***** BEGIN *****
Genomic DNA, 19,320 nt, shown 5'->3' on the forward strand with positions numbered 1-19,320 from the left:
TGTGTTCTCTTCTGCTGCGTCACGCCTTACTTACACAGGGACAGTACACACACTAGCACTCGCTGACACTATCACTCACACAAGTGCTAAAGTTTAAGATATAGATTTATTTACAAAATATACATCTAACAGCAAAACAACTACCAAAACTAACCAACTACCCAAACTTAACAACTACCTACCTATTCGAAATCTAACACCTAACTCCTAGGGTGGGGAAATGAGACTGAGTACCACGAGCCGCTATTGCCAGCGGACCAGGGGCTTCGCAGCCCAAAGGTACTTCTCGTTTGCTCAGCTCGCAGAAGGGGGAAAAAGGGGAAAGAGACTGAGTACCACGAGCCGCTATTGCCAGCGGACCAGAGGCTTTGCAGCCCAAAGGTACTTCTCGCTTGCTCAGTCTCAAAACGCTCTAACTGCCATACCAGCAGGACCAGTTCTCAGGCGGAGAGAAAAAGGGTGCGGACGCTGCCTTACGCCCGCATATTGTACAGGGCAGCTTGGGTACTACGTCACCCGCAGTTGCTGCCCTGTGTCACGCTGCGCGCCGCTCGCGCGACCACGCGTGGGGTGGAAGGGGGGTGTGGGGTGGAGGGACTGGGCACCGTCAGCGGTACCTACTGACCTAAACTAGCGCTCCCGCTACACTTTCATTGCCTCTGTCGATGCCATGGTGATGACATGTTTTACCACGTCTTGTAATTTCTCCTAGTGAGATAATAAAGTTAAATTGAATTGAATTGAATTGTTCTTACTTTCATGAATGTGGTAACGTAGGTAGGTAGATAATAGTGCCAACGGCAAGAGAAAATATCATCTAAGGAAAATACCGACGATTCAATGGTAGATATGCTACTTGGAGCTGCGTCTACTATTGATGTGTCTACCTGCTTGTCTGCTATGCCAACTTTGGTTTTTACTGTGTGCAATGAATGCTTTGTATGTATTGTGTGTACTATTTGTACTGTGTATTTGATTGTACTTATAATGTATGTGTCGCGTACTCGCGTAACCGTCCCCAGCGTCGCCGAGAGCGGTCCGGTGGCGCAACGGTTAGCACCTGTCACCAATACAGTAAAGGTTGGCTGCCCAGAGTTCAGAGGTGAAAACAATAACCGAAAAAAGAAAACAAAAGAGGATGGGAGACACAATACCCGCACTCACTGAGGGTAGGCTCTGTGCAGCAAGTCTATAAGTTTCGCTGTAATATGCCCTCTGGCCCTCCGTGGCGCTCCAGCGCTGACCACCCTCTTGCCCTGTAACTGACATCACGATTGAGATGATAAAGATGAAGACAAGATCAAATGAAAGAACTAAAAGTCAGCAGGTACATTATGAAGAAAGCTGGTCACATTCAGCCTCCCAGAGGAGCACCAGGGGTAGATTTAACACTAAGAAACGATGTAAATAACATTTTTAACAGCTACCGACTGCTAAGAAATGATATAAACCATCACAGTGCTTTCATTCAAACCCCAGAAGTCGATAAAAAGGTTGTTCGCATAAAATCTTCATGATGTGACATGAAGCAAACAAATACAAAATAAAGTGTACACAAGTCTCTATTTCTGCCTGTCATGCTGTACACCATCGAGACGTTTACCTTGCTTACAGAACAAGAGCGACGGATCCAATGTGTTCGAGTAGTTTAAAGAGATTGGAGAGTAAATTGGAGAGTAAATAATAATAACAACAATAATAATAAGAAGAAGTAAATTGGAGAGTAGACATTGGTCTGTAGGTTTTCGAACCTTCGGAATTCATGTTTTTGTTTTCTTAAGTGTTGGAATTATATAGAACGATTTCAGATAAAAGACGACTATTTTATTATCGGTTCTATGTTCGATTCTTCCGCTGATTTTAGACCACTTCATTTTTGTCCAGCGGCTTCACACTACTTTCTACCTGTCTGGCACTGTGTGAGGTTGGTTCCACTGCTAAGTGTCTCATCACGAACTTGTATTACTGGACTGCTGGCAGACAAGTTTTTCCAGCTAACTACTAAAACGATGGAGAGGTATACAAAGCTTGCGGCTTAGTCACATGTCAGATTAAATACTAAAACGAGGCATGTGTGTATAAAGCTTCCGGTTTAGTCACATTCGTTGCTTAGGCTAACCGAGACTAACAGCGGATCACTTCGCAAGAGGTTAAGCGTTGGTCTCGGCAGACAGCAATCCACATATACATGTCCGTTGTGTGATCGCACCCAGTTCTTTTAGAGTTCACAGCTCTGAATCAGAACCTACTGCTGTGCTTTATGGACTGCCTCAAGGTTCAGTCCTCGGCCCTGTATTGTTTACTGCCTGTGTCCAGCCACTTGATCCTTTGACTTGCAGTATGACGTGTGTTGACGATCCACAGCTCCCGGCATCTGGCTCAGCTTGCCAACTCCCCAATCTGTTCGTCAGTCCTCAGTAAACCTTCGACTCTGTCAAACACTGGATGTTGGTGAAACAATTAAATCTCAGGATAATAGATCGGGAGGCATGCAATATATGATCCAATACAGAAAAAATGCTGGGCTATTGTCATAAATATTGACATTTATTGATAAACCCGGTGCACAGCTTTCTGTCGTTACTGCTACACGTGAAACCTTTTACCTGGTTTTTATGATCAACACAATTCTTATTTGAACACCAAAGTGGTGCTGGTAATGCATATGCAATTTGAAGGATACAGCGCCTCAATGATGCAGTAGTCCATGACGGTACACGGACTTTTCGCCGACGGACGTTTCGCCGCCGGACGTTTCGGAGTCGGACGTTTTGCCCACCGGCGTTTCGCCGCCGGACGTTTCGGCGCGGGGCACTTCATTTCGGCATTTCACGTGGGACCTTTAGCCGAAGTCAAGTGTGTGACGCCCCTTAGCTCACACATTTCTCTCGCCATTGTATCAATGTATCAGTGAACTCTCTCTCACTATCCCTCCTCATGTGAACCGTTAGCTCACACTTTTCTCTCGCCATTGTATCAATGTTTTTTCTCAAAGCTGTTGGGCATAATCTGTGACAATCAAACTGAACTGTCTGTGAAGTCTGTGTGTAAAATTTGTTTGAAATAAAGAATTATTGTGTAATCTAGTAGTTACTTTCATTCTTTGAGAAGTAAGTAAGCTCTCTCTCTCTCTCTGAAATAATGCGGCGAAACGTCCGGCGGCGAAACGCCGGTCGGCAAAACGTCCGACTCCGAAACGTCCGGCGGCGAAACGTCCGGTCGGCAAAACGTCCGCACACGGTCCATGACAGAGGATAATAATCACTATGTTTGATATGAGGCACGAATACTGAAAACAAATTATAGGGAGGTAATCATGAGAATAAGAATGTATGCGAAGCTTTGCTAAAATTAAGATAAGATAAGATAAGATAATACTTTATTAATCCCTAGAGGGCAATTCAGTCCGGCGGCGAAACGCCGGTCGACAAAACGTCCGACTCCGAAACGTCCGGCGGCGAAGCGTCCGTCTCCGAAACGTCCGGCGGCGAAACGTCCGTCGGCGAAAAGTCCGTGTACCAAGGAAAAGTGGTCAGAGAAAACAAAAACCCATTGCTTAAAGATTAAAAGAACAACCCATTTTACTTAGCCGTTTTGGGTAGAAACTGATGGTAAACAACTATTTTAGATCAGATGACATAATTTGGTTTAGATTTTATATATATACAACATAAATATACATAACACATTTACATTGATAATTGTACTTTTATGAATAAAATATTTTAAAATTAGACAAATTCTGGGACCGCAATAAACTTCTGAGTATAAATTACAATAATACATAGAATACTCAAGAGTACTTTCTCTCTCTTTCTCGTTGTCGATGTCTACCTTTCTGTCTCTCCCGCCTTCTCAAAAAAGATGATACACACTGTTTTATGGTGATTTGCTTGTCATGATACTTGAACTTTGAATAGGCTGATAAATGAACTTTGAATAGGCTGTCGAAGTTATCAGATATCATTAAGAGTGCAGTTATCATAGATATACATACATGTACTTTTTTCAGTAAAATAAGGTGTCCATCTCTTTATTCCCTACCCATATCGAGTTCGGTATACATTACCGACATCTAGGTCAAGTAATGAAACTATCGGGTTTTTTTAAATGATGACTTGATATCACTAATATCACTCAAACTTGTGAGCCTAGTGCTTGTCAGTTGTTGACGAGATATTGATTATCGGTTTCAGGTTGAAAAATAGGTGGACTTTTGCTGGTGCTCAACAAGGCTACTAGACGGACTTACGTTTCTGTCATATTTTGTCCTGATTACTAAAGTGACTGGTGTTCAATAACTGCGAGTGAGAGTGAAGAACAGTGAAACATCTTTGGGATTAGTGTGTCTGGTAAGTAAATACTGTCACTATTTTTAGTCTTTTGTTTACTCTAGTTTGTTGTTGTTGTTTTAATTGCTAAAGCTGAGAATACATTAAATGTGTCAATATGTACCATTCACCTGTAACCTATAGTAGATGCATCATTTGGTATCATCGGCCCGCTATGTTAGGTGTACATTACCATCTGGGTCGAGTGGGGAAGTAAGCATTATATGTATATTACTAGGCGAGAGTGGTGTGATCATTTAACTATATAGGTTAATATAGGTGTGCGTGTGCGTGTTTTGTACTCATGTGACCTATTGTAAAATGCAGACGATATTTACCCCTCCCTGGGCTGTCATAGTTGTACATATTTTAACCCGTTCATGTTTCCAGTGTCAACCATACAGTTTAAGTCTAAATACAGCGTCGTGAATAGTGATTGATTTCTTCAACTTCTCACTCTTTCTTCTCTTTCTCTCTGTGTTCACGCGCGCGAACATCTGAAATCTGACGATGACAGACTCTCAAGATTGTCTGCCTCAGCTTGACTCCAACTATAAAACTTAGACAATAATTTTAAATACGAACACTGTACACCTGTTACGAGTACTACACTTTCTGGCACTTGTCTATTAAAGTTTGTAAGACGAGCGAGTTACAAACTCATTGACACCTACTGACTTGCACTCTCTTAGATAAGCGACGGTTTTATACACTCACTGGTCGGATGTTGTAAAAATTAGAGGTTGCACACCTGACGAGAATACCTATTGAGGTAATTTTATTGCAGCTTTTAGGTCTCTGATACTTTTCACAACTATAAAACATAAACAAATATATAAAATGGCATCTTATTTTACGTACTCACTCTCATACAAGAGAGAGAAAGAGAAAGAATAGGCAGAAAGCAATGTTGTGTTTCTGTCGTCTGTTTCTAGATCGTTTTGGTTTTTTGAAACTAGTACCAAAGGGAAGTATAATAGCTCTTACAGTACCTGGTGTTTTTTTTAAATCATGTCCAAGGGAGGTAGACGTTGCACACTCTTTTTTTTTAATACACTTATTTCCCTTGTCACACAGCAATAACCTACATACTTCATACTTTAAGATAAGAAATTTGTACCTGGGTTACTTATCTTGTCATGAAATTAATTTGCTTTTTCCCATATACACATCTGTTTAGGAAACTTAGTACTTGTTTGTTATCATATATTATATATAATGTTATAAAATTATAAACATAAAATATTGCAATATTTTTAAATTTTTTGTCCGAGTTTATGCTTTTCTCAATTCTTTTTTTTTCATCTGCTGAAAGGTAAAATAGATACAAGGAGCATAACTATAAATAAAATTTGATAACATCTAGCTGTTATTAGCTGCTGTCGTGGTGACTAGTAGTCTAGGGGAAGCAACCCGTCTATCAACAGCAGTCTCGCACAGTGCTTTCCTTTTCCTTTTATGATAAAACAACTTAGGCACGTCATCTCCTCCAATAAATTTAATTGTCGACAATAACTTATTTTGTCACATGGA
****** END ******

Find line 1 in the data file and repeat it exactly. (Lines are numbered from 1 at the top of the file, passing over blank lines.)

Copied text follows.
Genomic DNA, 19,320 nt, shown 5'->3' on the forward strand with positions numbered 1-19,320 from the left: